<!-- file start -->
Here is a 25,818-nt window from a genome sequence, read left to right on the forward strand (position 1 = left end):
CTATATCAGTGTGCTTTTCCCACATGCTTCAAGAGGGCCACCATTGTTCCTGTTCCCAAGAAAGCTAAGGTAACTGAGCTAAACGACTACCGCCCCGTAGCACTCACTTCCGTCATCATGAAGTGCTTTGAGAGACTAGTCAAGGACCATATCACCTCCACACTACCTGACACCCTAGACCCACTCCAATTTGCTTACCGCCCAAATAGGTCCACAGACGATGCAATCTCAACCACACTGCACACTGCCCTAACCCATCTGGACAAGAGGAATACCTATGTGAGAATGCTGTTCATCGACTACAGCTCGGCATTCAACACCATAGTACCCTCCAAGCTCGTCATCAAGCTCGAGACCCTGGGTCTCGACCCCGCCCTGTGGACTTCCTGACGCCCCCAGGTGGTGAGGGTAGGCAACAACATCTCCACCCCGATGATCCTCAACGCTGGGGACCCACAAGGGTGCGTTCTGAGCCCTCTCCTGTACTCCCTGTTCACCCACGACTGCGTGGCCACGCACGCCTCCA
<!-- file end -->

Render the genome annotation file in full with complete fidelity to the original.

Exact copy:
Here is a 25,818-nt window from a genome sequence, read left to right on the forward strand (position 1 = left end):
CTATATCAGTGTGCTTTTCCCACATGCTTCAAGAGGGCCACCATTGTTCCTGTTCCCAAGAAAGCTAAGGTAACTGAGCTAAACGACTACCGCCCCGTAGCACTCACTTCCGTCATCATGAAGTGCTTTGAGAGACTAGTCAAGGACCATATCACCTCCACACTACCTGACACCCTAGACCCACTCCAATTTGCTTACCGCCCAAATAGGTCCACAGACGATGCAATCTCAACCACACTGCACACTGCCCTAACCCATCTGGACAAGAGGAATACCTATGTGAGAATGCTGTTCATCGACTACAGCTCGGCATTCAACACCATAGTACCCTCCAAGCTCGTCATCAAGCTCGAGACCCTGGGTCTCGACCCCGCCCTGTGGACTTCCTGACGCCCCCAGGTGGTGAGGGTAGGCAACAACATCTCCACCCCGATGATCCTCAACGCTGGGGACCCACAAGGGTGCGTTCTGAGCCCTCTCCTGTACTCCCTGTTCACCCACGACTGCGTGGCCACGCACGCCTCCA